As Scotland’s only all-animal rescue service, we want to make sure that sick and injured wildlife are getting the help they need.
We ask that certain smaller species are contained if they are injured or sick, or have been confirmed as abandoned, before we will attend.
These animals include:
- Rodents and other small mammals (voles, mice, shrews, rats and moles)
- Birds except for swans, geese, birds of prey, herons and gannets.
If you are unsure if the wild animal needs to be contained or rescued, you can find out more about individual species here. Please do not contain animals that are not showing any signs of sickness or injury as this can be detrimental to their welfare.
If the animal is assessed and found to be healthy and uninjured, it may be in the animal’s best interest for our officers to leave them where they are.
Why do I need to contain these animals?
Thousands of wild animals each year are not able to be rescued because they have been left uncontained and cannot be found when our officers arrive. Containing these animals ensure that we’ll be able to pick them up and improves their chances of survival and rehabilitation.
Sick and injured animals are more vulnerable to poor weather conditions and predators. Containing the animal will keep the animal safe and protect them.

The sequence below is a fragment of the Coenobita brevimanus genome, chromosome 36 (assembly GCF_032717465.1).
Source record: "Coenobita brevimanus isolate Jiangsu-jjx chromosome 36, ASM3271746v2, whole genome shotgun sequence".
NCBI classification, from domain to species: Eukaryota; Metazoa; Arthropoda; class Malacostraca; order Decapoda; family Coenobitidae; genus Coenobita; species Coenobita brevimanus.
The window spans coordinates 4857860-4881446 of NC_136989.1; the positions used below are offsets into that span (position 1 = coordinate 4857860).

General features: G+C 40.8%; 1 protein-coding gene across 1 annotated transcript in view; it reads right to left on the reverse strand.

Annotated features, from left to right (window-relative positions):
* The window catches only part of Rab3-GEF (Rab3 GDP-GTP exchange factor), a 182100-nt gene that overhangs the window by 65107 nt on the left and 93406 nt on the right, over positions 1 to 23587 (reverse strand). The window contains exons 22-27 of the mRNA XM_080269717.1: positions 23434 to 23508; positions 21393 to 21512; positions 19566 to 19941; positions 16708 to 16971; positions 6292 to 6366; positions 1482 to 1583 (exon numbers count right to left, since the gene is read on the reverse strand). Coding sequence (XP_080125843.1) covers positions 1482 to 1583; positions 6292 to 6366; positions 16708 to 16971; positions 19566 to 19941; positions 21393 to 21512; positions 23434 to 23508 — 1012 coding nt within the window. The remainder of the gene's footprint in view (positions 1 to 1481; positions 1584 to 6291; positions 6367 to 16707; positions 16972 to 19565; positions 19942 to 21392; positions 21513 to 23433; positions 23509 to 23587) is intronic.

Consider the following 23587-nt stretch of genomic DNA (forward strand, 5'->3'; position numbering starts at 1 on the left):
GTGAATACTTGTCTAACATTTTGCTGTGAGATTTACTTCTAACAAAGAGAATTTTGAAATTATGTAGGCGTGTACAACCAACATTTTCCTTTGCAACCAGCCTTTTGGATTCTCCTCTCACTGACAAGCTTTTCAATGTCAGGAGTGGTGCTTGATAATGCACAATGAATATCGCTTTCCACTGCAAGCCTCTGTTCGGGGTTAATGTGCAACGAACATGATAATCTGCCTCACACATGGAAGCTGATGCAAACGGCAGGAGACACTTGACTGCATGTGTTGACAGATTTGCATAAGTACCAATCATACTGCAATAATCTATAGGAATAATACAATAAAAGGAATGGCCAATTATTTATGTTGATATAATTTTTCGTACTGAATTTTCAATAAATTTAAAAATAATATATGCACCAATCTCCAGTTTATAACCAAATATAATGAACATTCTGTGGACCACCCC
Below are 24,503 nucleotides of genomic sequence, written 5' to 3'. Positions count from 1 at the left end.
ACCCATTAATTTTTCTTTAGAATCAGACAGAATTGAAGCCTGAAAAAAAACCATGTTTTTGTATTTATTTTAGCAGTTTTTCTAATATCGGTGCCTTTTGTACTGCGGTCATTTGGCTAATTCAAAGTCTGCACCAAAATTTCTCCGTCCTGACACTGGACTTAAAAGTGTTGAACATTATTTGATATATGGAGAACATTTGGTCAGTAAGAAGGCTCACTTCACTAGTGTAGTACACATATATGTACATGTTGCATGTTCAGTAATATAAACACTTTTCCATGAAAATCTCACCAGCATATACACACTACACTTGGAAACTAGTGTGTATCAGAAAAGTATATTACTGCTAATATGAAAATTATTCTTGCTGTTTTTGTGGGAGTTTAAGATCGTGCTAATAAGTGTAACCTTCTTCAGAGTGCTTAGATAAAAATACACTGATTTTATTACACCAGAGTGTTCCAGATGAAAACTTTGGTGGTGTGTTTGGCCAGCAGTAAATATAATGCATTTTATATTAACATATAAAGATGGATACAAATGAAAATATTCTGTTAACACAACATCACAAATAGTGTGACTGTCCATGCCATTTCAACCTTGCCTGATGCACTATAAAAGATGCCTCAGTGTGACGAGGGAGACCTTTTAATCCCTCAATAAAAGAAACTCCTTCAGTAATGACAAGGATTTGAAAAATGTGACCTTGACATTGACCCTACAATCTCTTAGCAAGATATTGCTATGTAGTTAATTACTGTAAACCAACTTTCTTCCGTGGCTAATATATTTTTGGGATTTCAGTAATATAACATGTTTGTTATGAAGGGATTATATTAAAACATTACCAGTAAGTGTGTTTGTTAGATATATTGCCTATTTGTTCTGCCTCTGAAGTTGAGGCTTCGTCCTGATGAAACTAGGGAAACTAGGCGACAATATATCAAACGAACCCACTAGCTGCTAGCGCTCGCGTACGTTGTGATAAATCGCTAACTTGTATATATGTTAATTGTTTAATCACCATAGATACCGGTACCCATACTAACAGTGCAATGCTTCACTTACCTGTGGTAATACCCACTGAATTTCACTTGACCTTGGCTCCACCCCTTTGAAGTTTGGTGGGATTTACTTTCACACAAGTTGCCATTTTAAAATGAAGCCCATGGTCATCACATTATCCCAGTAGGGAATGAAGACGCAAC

Our officers have multiple jobs to attend. Whilst searching for an uncontained animal, other animals are suffering for longer than necessary. Containing these species not only helps us rescue them but also means we’re able to get to more animals who need our help.
How do I contain an animal?
First of all, consider your own safety. Do not put yourself or others at risk.
In most instances, you will not need to handle the animal. You can simply place a box over the animal. Please make sure that any box used has sufficient air holes and is the appropriate size for the animal.
If you do need to lift an animal or a nest into a box, we strongly recommend wearing gloves. Always wash your hands thoroughly after coming into contact with any wild animal. When helping young birds, look for any nests or adult birds nearby. You may wish to wear a hat to protect yourself.
Birds except for swans, geese, birds of prey, herons and gannets.
Place a box over them.
Squirrels, rabbits or hedgehogs
Place a box over them. Our helpline team may ask you to lift them into a box (particularly if they are very young) and place them near a radiator to keep them warm. Alternatively, a covered hot water bottle could be used.
Place a box with a tea towel inside over the bat. If you cannot put the box over the bat, you could pick up the bat gently using a tea towel and put the bat and the tea towel into the box.
Never try to contain a bat mid-flight as this can cause serious injuries. It’s highly unlikely that a bat will bite you but if you are bitten, seek medical advice immediately.
Rodents and other small mammals (voles, mice, shrews, rats and moles)
Place a plastic box over them or gently lift them into the box. Do not use a cardboard box as these animals will be able to chew through it easily.
Amphibians (toads, newts, frogs)
Place a box over them or contain them in a box with damp paper towels. Do not use newspaper as the ink can harm them. Always use gloves if you need to handle an amphibian.